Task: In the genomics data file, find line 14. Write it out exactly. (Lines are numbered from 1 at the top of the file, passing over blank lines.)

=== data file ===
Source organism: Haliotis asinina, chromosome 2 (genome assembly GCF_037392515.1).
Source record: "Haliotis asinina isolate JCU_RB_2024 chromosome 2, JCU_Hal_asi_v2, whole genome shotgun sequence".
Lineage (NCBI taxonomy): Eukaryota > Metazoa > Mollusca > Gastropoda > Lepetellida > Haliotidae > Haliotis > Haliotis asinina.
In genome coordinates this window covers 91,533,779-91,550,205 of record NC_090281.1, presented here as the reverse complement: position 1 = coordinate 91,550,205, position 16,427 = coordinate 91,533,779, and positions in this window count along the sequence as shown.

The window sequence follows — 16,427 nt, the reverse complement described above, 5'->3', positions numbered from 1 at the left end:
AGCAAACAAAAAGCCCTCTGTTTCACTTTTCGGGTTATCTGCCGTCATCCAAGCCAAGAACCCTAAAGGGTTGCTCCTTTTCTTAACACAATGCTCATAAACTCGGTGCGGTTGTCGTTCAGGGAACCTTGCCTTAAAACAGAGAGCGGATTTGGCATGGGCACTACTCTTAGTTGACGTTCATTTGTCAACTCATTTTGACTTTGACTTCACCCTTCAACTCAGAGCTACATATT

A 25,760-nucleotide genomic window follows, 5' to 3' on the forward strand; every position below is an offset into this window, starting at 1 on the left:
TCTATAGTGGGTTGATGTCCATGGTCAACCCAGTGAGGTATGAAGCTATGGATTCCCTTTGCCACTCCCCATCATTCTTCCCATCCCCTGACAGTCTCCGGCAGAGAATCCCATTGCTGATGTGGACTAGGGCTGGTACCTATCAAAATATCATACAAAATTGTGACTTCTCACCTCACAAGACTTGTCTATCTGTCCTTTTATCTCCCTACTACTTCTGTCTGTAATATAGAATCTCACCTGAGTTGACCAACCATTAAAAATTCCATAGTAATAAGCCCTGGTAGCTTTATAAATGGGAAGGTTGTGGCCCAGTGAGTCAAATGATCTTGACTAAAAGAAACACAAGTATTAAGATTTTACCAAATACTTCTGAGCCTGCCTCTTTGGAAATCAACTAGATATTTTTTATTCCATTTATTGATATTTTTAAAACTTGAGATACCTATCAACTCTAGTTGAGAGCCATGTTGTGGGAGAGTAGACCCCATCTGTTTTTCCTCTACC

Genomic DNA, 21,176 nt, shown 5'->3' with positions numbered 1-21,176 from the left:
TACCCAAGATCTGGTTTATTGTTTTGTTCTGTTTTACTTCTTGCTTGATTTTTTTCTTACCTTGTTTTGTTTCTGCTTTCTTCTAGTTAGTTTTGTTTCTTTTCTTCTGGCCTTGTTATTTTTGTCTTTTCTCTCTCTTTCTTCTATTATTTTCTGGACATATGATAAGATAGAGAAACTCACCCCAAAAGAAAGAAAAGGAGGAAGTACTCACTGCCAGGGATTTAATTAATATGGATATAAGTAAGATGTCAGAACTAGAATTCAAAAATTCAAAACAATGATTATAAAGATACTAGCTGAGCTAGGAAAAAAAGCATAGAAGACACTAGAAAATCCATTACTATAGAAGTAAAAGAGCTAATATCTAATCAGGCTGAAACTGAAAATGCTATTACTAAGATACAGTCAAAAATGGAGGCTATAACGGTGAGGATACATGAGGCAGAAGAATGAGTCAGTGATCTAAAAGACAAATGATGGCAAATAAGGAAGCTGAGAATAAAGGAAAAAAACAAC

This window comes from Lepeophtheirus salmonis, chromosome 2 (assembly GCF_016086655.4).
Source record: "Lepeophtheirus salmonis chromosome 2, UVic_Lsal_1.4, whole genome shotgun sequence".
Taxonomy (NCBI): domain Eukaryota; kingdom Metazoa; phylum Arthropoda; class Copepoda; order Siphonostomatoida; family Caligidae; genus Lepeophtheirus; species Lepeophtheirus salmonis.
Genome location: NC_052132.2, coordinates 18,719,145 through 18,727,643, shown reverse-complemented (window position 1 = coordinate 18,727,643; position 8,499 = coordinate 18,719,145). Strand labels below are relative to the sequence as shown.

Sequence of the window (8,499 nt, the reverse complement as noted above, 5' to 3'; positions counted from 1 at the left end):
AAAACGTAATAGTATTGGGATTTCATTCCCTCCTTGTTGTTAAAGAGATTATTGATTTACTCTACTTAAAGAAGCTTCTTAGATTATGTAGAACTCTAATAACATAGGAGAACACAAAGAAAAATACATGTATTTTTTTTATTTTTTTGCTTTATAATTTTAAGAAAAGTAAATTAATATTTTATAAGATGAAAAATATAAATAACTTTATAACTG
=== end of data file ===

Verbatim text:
Genome location: NC_052132.2, coordinates 18,719,145 through 18,727,643, shown reverse-complemented (window position 1 = coordinate 18,727,643; position 8,499 = coordinate 18,719,145). Strand labels below are relative to the sequence as shown.